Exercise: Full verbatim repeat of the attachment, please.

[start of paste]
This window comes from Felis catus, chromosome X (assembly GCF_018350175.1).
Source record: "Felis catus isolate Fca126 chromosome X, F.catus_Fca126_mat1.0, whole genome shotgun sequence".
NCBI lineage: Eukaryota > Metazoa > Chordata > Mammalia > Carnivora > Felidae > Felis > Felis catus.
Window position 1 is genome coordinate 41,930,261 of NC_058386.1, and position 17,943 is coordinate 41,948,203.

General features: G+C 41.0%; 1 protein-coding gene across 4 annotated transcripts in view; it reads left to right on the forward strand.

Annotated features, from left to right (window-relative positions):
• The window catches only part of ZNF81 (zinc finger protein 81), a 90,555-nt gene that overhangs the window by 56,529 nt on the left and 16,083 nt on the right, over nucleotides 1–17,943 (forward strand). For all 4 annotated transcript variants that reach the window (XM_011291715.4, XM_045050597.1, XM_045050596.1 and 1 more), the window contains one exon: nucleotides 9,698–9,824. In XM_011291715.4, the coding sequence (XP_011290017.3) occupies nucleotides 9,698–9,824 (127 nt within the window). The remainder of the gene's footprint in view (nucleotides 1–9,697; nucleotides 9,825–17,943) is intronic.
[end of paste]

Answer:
This window comes from Felis catus, chromosome X (assembly GCF_018350175.1).
Source record: "Felis catus isolate Fca126 chromosome X, F.catus_Fca126_mat1.0, whole genome shotgun sequence".
NCBI lineage: Eukaryota > Metazoa > Chordata > Mammalia > Carnivora > Felidae > Felis > Felis catus.
Window position 1 is genome coordinate 41,930,261 of NC_058386.1, and position 17,943 is coordinate 41,948,203.

General features: G+C 41.0%; 1 protein-coding gene across 4 annotated transcripts in view; it reads left to right on the forward strand.

Annotated features, from left to right (window-relative positions):
• The window catches only part of ZNF81 (zinc finger protein 81), a 90,555-nt gene that overhangs the window by 56,529 nt on the left and 16,083 nt on the right, over nucleotides 1–17,943 (forward strand). For all 4 annotated transcript variants that reach the window (XM_011291715.4, XM_045050597.1, XM_045050596.1 and 1 more), the window contains one exon: nucleotides 9,698–9,824. In XM_011291715.4, the coding sequence (XP_011290017.3) occupies nucleotides 9,698–9,824 (127 nt within the window). The remainder of the gene's footprint in view (nucleotides 1–9,697; nucleotides 9,825–17,943) is intronic.